In this movement, Dvořák’s skill in melody-making is evident. The main theme of the Scherzo is catchy and rhythmic, likely inspired by Czech folk dances. This theme is not just a simple tune; it’s crafted with intricacies that allow for dynamic interplay between the two violins and the viola. The music bounces along with a light-hearted, almost dance-like quality, inviting listeners to imagine a lively Bohemian dance scene.

The trio section provides a contrast to the energetic scherzo. Here, the tempo slows slightly, and the music takes on a more lyrical, perhaps even dreamy quality. Dvořák’s use of harmony in the trio section adds depth and color to the melody, creating a moment of calm before returning to the spirited scherzo theme.

Dvořák’s use of dynamics and articulation in this movement adds to its playful character. The sharp contrasts between loud and soft, the staccato notes and the rhythmic drive all contribute to the lively and spirited nature of the music.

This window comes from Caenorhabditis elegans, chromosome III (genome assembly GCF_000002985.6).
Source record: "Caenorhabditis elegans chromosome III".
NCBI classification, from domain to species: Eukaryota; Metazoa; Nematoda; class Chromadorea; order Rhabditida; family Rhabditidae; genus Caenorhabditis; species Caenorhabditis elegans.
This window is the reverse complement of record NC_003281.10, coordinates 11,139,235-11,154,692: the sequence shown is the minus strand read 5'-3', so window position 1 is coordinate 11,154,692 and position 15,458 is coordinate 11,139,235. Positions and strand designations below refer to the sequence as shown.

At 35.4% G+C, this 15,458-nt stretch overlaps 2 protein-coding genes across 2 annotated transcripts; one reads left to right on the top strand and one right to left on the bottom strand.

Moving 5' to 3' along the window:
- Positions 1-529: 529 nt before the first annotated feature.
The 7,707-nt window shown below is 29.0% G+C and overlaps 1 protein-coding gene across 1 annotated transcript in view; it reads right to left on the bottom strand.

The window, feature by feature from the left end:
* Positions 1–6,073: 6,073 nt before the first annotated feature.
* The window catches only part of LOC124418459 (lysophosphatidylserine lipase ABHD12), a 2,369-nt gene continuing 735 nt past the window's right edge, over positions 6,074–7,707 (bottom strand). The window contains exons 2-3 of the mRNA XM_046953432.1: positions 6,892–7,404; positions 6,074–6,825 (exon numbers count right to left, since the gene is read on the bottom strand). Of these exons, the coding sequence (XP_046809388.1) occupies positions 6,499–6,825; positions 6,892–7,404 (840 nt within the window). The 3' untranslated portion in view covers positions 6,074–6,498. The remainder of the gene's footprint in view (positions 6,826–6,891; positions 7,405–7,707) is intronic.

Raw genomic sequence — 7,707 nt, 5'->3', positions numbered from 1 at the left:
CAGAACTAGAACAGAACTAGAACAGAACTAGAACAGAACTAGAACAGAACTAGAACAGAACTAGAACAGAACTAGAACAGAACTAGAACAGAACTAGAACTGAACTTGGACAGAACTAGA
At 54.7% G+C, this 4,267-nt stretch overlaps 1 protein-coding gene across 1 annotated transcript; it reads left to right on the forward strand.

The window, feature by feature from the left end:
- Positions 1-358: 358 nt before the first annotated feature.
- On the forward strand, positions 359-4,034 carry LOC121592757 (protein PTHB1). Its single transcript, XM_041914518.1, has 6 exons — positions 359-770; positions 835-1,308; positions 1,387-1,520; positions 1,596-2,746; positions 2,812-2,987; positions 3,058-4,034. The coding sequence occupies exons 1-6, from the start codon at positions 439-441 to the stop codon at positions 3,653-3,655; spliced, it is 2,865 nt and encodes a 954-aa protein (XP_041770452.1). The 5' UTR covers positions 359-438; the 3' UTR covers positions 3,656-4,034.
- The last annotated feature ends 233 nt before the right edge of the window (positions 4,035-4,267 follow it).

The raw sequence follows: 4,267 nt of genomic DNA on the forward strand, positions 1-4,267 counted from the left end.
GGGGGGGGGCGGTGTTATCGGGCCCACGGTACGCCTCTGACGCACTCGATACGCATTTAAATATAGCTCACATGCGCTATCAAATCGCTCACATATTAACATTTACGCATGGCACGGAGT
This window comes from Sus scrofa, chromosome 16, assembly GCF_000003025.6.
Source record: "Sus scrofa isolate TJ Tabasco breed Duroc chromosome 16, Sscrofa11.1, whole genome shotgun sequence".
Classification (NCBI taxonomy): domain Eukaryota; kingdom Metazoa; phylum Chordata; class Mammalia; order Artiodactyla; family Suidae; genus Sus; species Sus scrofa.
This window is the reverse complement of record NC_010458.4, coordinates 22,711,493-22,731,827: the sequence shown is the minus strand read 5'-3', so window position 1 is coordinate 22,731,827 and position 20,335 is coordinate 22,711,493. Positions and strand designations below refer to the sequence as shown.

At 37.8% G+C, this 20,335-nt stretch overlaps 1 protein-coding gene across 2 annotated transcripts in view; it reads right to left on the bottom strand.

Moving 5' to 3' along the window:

4. Tema con Variazioni

The finale of Antonín Dvořák’s Terzetto in C major, Op. 74, is marked “Tema con variazioni,” which translates to “Theme with Variations.” This movement is a masterful display of Dvořák’s compositional skill, showcasing his ability to take a simple theme and explore its musical possibilities through a series of variations.

The movement begins with the presentation of the main theme, which is typically Dvořák in its character – melodious, straightforward, and tinged with a folk-like quality. This theme serves as the foundation for the entire movement, with each subsequent variation exploring a different aspect of it.